Google Reader: another ruined service

Posted on October 31, 2011

I know that in writing this post, I’m really just heaping on complaints at this point, but think there’s a larger issue at hand here.

Basically, Google updated Google Reader today, and it is… horrible. We all knew these changes were coming, but I think there was some hope that things wouldn’t be that bad: some cosmetic changes, or perhaps a slightly more awkward sharing interaction – but the reality turned out to be far worse.

The thing that gets me the most is that they severely broke sharing. Until today I had a few people that I would share links with – tech articles, web comics, whatever. We kept the links between us and didn’t really need to share them with everyone else. All of the sharing was done within Reader – I saw other people’s posts in the same interface that I read my own. Now, however, the interaction is split between Reader and Google+ such that Reader is now one-way: you read your articles through it, and you can share them via email or G+. So if I want to see what someone else has shared, I have to (1) follow them on Google+, and (2) go to Google+ and look at their items on there. Yes, it can streamlined somewhat with Circles, but the interaction is still heavily broken. I don’t really see why they couldn’t have built something into Reader to allow you to see other people’s shared items through the Reader interface. I think if it did have that, I’d be fine with these other changes.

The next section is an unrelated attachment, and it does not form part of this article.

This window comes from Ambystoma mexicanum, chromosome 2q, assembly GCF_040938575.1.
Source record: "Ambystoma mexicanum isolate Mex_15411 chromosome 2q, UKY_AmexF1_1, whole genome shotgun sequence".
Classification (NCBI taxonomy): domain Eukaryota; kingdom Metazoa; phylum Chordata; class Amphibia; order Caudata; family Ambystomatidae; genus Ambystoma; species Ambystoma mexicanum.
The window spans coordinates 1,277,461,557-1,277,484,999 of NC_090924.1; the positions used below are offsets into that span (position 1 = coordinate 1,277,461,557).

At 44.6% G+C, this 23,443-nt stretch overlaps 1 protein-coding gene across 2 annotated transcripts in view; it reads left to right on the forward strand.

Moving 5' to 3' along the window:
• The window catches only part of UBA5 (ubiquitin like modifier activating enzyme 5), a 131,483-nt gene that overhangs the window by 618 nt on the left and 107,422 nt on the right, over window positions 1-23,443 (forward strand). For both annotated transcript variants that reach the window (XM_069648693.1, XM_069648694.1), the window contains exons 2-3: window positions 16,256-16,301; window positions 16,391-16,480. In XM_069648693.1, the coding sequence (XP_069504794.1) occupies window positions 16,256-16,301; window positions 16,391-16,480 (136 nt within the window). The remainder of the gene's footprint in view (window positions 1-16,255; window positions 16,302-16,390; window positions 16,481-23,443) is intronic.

To be fair, I understand why they did this. Google is trying to force everyone to use G+, and the service was built for sharing links. But breaking another service to force people into it just doesn’t make sense. Further, Google knew what they were doing. In their releases they even said that they knew ‘some’ people were going to be unhappy. I’m not sure who the people are that are happy with these changes, but it seems that there are lot more angry folks out there.

I think the worst part is that they took something that was pretty good and broke it for some perceived greater good. Yes, the interface was relatively antiquated and the old sharing didn’t fit with Google’s current push towards G+, but this feels more like a general disregard for the users. There’s an adage on the Internet that says that if you’re not paying for a service, then you’re the product. I’m sure that’s true here, and if Google couldn’t properly commoditize the previous iteration of  Reader, then they had to change that. Still, it feels like Google is going further away from whatever altruistic beliefs they had about free and open Internet and all that, and are moving more towards making money. And that’s all well and good for them, but it leaves a lot of us behind in the dust.

There are a few Reader replacements out right now, and a few more that people are cobbling together. Hopefully one of them is just as good; I’ll certainly switch to whatever better service comes around. And I will almost certainly not be the only one.

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